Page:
Instead, Anne decided to dig in:
I just finished editing a 400 page MS called _____. It was a edifying experience I would recommend to anyone looking to improve their own writing. Being widely read is essential for writers, and an extremely close reading like this is well worth the countless hours necessary to do it properly.
Deconstruction: The Definition and How To
A close editing does not mean just providing comments on how to make the manuscript better. Rather, the process requires you to pull the story apart.
This deconstruction allows us to see exactly how a story is put together.
The first step is to identify the components you'll be looking for in every scene and/or chapter.
Anne, for example, looked for the following:
* Foreshadowing (which I love) - Heavy handed or just right? Did it pan out or just tease?
* Could I have drawn a map of the neighborhood in which this story took place? Were there enough signposts and landmarks for me to remember who was who and where they lived? (Consider To Kill a Mockingbird and how that neighborhood was described so you knew who lived where, which was essential to the story line.)
* Character traits - Were they maintained to the end? Did they serve a purpose or were they merely quirky/throwaway gimmickry? Did they support/enhance a theme?
* Foreign language usage (mostly in dialog) - gratuitous or integral? Translated gracefully via contextual info, spelled out too much, or inscrutable?
* Character placement hierarchy - How did the characters carve out their space in the story? Did they advance the story? Did I grow to care about them, even love them? (I did. And this made me lobby for more or less attention and dialog.)
* How well did the story flow to its apogee and resolution? In this case, I felt a flashback would have been much more effective than the resolution that felt more like an epilogue. (The author actually started out this way, but was persuaded to jettison the flashback by another editor.)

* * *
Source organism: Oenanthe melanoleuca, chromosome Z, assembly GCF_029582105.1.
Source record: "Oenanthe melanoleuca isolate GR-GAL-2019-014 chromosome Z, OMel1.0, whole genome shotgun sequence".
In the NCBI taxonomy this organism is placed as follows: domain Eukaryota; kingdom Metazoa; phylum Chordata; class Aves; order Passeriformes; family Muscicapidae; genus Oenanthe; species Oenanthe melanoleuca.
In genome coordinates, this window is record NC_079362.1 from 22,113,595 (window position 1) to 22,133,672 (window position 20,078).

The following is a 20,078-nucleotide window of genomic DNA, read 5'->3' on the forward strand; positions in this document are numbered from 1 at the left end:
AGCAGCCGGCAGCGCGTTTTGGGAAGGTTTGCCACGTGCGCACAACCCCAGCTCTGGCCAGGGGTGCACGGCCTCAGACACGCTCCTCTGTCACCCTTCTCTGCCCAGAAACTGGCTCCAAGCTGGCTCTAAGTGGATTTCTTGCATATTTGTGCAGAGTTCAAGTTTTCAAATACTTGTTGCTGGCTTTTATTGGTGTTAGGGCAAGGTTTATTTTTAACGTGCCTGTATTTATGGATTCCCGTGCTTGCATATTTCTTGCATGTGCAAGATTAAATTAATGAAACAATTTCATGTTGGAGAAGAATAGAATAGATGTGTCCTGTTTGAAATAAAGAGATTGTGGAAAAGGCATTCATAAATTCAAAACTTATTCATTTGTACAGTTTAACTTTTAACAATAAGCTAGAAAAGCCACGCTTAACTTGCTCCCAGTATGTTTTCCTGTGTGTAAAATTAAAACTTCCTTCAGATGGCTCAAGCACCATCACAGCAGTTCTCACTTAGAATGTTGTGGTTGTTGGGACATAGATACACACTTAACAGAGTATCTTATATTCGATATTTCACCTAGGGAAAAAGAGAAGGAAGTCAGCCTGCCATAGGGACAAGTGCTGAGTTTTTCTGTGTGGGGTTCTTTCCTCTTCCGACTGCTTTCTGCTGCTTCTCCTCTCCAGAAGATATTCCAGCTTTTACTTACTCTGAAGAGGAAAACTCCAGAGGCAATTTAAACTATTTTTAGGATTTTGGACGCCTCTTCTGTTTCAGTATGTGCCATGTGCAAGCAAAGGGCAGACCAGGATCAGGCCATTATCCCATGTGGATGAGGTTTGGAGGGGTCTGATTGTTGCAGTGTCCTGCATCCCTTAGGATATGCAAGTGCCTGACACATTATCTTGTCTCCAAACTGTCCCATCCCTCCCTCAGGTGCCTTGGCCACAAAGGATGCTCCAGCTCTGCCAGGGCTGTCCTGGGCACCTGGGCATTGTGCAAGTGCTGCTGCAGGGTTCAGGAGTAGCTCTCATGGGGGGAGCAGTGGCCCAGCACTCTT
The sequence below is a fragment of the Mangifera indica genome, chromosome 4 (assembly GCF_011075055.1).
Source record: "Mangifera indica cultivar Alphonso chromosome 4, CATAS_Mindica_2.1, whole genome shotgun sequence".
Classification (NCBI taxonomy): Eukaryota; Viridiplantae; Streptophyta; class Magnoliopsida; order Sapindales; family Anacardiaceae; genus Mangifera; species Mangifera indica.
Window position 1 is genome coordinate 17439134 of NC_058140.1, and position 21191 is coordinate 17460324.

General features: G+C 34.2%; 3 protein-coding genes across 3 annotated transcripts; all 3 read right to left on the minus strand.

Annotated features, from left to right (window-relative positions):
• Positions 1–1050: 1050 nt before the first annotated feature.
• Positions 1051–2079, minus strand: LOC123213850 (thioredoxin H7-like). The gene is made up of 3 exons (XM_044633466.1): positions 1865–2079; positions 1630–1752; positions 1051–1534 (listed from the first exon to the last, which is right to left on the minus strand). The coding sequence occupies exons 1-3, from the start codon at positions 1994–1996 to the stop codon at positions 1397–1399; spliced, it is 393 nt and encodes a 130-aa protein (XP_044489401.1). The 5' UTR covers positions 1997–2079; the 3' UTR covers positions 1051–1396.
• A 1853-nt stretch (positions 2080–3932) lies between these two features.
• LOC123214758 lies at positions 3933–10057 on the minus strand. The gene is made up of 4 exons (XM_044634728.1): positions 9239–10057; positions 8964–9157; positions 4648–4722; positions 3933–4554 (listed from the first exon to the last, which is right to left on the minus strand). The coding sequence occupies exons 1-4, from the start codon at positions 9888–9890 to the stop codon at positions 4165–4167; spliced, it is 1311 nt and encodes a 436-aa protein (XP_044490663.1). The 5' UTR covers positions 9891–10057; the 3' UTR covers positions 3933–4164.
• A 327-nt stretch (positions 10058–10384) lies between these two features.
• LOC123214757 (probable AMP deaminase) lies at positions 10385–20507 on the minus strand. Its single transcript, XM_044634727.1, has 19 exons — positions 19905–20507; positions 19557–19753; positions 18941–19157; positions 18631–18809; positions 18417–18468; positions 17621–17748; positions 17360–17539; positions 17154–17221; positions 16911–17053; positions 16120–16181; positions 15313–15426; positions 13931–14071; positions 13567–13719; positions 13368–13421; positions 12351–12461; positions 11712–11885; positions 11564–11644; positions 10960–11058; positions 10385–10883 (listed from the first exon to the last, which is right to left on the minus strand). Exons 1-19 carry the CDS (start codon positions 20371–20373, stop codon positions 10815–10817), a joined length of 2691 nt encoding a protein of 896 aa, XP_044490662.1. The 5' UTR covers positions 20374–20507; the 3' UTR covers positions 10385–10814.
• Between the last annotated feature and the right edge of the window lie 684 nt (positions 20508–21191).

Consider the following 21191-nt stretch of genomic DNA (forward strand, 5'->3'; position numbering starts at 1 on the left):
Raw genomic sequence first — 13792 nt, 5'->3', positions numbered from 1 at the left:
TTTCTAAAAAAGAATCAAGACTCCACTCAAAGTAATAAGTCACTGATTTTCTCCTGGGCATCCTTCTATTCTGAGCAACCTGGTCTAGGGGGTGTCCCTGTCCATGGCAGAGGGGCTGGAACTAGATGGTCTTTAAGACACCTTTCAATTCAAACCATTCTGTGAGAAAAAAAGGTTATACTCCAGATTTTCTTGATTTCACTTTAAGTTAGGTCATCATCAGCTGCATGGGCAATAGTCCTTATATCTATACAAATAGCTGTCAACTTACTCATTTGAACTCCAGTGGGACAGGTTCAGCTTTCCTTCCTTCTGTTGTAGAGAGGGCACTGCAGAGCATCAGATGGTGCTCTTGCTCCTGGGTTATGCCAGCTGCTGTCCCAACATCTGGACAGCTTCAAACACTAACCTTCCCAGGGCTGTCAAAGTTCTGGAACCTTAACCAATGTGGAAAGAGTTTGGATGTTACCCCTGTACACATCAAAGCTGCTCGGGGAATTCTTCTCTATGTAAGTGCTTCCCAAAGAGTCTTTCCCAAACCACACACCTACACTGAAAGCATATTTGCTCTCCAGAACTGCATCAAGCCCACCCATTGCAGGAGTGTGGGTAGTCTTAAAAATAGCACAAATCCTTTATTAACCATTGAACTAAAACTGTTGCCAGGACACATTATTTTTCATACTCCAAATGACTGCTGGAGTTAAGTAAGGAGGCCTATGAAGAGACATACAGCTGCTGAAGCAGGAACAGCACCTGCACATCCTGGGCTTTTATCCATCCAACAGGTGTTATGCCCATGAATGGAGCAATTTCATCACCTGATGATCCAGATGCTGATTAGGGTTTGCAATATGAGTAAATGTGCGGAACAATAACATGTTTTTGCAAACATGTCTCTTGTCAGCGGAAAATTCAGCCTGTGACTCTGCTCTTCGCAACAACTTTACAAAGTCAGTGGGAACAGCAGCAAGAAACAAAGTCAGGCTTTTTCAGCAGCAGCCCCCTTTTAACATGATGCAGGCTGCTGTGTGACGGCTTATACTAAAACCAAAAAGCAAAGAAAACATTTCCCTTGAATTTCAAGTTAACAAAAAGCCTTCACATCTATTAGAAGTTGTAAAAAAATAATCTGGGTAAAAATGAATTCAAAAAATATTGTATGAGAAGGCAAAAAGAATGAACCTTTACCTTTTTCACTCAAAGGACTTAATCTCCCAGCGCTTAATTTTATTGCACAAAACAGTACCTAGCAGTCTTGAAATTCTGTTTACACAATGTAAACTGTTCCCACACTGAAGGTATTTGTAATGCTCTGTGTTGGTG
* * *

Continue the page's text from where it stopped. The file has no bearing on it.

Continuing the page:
* How well did the figures of speech and literary devices work? Did the story have people spill their guts and then cry themselves to sleep, for example? (Which is a sign that the writer did not know what to do with them.)
The next step is to see if those components are appropriately and consistently applied. If not, you've found a hole that needs to be patched. If so, the author is running a tight ship that moves the story steadily toward the climax.
If you don't have the opportunity to edit the manuscript of an experienced writer, you can deconstruct one of your favorite books.
Deconstructing a book does, as Anne noted, take a lot of time. When I deconstructed Plainsong by Kent Haruf, the project took me about 25 hours. Anne said she spent about two hours per 30 pages.
The time spent, however, is well worth the effort for these reasons:
1. You'll become fantastic at identifying each part of a scene. Instead of guessing whether you've included everything that's necessary when it comes to your own story, you'll be able to develop a checklist that's specific to your needs.
2. You'll quickly find out if the writer knows what he/she is doing, or is simply "writing what he/she feels" without regard for structure.
3. You'll determine how the author is both succeeding and failing.
4. You'll begin to see the elements you can employ to make your own story a lot better, while identifying and destroying bad habits.
In a Nutshell
To get great at writing, it's not enough to keeping putting material together. We need to take the time to pull it apart in order to analyze each part and how those parts were joined so we can emulate what's gorgeously constructed and toss what's poorly designed.
As Anne said:
It was the best writing experience I have had in a long time - intimate, for sure, and instructive. Not a casual undertaking, but an important one for the writer and reader, both.
Thanks for the input, Anne.
Feel free to share your deconstruction stories.